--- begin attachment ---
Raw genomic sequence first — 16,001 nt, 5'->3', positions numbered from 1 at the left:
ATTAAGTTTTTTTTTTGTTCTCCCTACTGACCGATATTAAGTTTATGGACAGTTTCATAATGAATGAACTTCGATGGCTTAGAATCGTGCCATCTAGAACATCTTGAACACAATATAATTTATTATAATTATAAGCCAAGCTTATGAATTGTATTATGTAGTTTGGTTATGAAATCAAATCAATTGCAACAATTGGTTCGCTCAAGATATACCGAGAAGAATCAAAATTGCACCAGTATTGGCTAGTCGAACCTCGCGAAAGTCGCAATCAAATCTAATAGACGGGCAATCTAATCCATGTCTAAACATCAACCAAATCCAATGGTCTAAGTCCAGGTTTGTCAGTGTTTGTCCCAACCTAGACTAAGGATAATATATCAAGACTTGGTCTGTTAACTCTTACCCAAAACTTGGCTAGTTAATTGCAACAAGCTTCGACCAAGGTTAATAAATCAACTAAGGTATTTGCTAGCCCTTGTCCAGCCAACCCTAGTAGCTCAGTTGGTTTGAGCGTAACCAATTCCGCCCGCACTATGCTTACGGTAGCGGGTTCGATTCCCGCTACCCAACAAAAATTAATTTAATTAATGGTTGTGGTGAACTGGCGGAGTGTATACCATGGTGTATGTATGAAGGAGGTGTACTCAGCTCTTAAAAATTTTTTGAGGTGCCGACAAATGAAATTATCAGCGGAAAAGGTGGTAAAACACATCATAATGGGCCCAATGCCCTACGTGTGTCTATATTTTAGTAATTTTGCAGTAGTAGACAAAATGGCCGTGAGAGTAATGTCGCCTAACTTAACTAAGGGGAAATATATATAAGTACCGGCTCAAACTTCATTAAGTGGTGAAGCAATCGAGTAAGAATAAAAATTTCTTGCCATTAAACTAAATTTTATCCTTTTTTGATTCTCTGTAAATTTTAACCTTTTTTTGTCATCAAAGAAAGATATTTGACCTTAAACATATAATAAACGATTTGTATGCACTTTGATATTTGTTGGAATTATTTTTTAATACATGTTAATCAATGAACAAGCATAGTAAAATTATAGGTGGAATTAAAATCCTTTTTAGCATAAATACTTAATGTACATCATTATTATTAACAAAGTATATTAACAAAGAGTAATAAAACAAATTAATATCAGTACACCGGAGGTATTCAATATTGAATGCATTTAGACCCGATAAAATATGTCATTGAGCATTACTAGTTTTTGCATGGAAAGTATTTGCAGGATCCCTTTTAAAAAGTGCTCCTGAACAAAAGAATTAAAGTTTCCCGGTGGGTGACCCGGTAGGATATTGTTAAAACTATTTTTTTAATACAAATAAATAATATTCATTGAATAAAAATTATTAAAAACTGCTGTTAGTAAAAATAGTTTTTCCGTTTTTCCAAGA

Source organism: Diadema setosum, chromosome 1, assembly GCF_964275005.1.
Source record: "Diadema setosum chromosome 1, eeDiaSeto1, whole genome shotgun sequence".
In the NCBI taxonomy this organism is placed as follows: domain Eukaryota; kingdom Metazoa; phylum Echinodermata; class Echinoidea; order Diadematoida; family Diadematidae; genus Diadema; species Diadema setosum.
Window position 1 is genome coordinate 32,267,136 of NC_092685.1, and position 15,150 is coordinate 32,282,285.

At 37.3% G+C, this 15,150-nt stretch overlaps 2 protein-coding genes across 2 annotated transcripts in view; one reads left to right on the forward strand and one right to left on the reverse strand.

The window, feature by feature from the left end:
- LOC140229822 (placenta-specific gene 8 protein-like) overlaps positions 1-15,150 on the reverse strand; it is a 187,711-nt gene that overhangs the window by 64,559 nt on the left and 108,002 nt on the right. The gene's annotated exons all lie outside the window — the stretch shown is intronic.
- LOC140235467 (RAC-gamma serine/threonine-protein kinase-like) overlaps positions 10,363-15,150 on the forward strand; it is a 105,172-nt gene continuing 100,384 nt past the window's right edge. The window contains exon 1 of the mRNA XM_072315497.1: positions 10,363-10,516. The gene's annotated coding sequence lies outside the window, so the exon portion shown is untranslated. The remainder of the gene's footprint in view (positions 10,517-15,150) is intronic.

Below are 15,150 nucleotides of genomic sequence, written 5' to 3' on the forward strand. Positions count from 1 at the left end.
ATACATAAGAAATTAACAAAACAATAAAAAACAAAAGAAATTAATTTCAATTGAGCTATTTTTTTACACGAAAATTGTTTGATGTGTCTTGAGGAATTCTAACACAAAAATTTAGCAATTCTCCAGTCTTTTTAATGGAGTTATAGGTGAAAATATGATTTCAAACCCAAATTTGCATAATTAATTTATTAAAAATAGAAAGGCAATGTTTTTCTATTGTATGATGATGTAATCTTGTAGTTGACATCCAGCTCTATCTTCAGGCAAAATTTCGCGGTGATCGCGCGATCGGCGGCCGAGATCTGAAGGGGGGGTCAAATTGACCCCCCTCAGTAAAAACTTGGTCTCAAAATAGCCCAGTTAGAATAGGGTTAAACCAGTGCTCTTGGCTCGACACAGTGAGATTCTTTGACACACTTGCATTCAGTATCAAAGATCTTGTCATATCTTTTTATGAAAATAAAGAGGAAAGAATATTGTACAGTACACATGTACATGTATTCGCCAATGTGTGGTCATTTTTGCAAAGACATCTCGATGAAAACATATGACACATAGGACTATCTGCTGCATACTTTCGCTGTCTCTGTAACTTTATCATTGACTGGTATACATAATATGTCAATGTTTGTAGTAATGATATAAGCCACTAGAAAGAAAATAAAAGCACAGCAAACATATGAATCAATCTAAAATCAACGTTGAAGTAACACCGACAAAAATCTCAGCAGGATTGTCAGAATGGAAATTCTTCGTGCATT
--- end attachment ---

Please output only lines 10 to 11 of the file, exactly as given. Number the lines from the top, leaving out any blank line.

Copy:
- LOC140235467 (RAC-gamma serine/threonine-protein kinase-like) overlaps positions 10,363-15,150 on the forward strand; it is a 105,172-nt gene continuing 100,384 nt past the window's right edge. The window contains exon 1 of the mRNA XM_072315497.1: positions 10,363-10,516. The gene's annotated coding sequence lies outside the window, so the exon portion shown is untranslated. The remainder of the gene's footprint in view (positions 10,517-15,150) is intronic.

Below are 15,150 nucleotides of genomic sequence, written 5' to 3' on the forward strand. Positions count from 1 at the left end.